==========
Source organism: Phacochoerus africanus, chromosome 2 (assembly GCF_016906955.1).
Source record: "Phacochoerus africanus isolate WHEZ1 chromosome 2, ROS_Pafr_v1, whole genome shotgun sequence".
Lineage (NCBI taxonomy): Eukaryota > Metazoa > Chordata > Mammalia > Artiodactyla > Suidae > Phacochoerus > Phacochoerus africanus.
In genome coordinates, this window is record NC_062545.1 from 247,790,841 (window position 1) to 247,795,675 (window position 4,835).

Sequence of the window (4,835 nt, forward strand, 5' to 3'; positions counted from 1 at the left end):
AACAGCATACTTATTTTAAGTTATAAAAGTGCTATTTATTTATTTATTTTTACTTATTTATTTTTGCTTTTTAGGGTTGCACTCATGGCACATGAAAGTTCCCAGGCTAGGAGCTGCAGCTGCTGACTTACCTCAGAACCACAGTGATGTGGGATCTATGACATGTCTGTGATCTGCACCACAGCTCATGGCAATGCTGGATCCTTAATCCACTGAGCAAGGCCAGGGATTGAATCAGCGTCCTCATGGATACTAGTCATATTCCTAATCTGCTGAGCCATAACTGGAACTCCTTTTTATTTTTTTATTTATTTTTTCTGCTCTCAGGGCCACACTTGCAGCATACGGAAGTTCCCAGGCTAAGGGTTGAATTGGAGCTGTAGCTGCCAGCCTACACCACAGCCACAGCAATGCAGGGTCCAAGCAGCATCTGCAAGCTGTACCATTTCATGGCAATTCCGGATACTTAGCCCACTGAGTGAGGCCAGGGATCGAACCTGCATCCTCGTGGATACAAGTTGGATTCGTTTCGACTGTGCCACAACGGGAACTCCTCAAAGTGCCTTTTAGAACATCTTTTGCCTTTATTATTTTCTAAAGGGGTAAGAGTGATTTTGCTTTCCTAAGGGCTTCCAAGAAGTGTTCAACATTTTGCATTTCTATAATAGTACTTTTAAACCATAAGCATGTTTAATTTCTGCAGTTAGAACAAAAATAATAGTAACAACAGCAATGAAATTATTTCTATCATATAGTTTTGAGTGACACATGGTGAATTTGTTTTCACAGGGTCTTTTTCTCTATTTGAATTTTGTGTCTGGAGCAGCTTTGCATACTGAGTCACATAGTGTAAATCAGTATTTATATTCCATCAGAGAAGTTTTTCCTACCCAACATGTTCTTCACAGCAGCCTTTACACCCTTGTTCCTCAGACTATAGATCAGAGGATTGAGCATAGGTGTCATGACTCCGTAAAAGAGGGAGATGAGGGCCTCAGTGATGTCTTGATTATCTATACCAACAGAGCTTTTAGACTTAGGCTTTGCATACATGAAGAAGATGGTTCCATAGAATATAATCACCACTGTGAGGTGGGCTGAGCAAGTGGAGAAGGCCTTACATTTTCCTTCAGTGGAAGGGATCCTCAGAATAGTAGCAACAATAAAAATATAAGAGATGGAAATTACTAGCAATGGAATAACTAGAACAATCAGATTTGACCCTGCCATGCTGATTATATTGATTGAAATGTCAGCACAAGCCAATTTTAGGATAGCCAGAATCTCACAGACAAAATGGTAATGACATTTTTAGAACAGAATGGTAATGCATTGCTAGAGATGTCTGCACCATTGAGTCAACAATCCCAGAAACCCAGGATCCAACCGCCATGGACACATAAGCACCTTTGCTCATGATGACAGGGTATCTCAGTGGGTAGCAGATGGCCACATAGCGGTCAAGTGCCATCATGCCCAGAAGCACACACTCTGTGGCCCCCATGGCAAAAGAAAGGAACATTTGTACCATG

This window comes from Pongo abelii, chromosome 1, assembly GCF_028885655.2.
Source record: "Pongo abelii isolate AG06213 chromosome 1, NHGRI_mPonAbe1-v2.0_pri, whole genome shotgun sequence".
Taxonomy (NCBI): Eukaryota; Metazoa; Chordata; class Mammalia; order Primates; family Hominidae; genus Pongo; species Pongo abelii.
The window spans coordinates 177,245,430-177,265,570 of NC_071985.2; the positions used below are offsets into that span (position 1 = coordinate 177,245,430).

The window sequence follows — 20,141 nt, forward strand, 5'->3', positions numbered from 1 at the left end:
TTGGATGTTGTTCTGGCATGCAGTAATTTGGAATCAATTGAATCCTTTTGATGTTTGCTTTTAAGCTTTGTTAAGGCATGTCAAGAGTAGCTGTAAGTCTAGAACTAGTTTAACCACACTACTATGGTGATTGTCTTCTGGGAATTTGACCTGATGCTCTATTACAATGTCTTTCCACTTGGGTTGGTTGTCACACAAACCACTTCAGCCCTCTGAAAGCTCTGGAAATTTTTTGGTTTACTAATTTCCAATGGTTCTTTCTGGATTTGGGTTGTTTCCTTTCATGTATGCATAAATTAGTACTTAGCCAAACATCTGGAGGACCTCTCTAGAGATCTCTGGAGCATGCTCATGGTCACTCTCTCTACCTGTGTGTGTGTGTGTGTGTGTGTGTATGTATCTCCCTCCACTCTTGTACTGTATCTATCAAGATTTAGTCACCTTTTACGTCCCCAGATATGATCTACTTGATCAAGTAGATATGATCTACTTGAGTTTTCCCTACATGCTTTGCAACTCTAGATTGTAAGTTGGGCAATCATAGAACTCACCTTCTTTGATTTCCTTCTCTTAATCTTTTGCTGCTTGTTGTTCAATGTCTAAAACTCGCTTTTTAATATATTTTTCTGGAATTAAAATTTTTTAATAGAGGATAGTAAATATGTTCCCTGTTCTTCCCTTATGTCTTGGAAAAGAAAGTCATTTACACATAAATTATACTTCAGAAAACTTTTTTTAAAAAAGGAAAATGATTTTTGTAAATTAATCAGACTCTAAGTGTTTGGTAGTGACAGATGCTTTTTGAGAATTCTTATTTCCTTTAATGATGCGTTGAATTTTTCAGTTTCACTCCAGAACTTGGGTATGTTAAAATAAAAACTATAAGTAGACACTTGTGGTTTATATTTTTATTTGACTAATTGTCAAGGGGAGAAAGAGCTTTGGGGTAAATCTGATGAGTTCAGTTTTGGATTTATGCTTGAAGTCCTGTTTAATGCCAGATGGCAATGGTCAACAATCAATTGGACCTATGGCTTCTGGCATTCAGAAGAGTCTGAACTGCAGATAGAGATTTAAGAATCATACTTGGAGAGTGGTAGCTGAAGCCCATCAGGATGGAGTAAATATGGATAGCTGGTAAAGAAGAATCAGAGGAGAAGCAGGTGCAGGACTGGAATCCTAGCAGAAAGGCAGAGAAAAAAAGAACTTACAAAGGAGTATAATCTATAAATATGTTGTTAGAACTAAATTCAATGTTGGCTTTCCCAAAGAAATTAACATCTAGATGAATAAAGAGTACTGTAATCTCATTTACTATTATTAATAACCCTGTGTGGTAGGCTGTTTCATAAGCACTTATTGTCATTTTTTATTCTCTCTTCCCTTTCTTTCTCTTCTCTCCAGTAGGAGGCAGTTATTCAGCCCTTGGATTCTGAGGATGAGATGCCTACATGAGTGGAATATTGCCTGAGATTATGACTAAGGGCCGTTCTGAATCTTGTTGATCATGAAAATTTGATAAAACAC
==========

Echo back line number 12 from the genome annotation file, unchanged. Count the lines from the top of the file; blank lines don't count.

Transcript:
TTGGATGTTGTTCTGGCATGCAGTAATTTGGAATCAATTGAATCCTTTTGATGTTTGCTTTTAAGCTTTGTTAAGGCATGTCAAGAGTAGCTGTAAGTCTAGAACTAGTTTAACCACACTACTATGGTGATTGTCTTCTGGGAATTTGACCTGATGCTCTATTACAATGTCTTTCCACTTGGGTTGGTTGTCACACAAACCACTTCAGCCCTCTGAAAGCTCTGGAAATTTTTTGGTTTACTAATTTCCAATGGTTCTTTCTGGATTTGGGTTGTTTCCTTTCATGTATGCATAAATTAGTACTTAGCCAAACATCTGGAGGACCTCTCTAGAGATCTCTGGAGCATGCTCATGGTCACTCTCTCTACCTGTGTGTGTGTGTGTGTGTGTGTGTATGTATCTCCCTCCACTCTTGTACTGTATCTATCAAGATTTAGTCACCTTTTACGTCCCCAGATATGATCTACTTGATCAAGTAGATATGATCTACTTGAGTTTTCCCTACATGCTTTGCAACTCTAGATTGTAAGTTGGGCAATCATAGAACTCACCTTCTTTGATTTCCTTCTCTTAATCTTTTGCTGCTTGTTGTTCAATGTCTAAAACTCGCTTTTTAATATATTTTTCTGGAATTAAAATTTTTTAATAGAGGATAGTAAATATGTTCCCTGTTCTTCCCTTATGTCTTGGAAAAGAAAGTCATTTACACATAAATTATACTTCAGAAAACTTTTTTTAAAAAAGGAAAATGATTTTTGTAAATTAATCAGACTCTAAGTGTTTGGTAGTGACAGATGCTTTTTGAGAATTCTTATTTCCTTTAATGATGCGTTGAATTTTTCAGTTTCACTCCAGAACTTGGGTATGTTAAAATAAAAACTATAAGTAGACACTTGTGGTTTATATTTTTATTTGACTAATTGTCAAGGGGAGAAAGAGCTTTGGGGTAAATCTGATGAGTTCAGTTTTGGATTTATGCTTGAAGTCCTGTTTAATGCCAGATGGCAATGGTCAACAATCAATTGGACCTATGGCTTCTGGCATTCAGAAGAGTCTGAACTGCAGATAGAGATTTAAGAATCATACTTGGAGAGTGGTAGCTGAAGCCCATCAGGATGGAGTAAATATGGATAGCTGGTAAAGAAGAATCAGAGGAGAAGCAGGTGCAGGACTGGAATCCTAGCAGAAAGGCAGAGAAAAAAAGAACTTACAAAGGAGTATAATCTATAAATATGTTGTTAGAACTAAATTCAATGTTGGCTTTCCCAAAGAAATTAACATCTAGATGAATAAAGAGTACTGTAATCTCATTTACTATTATTAATAACCCTGTGTGGTAGGCTGTTTCATAAGCACTTATTGTCATTTTTTATTCTCTCTTCCCTTTCTTTCTCTTCTCTCCAGTAGGAGGCAGTTATTCAGCCCTTGGATTCTGAGGATGAGATGCCTACATGAGTGGAATATTGCCTGAGATTATGACTAAGGGCCGTTCTGAATCTTGTTGATCATGAAAATTTGATAAAACAC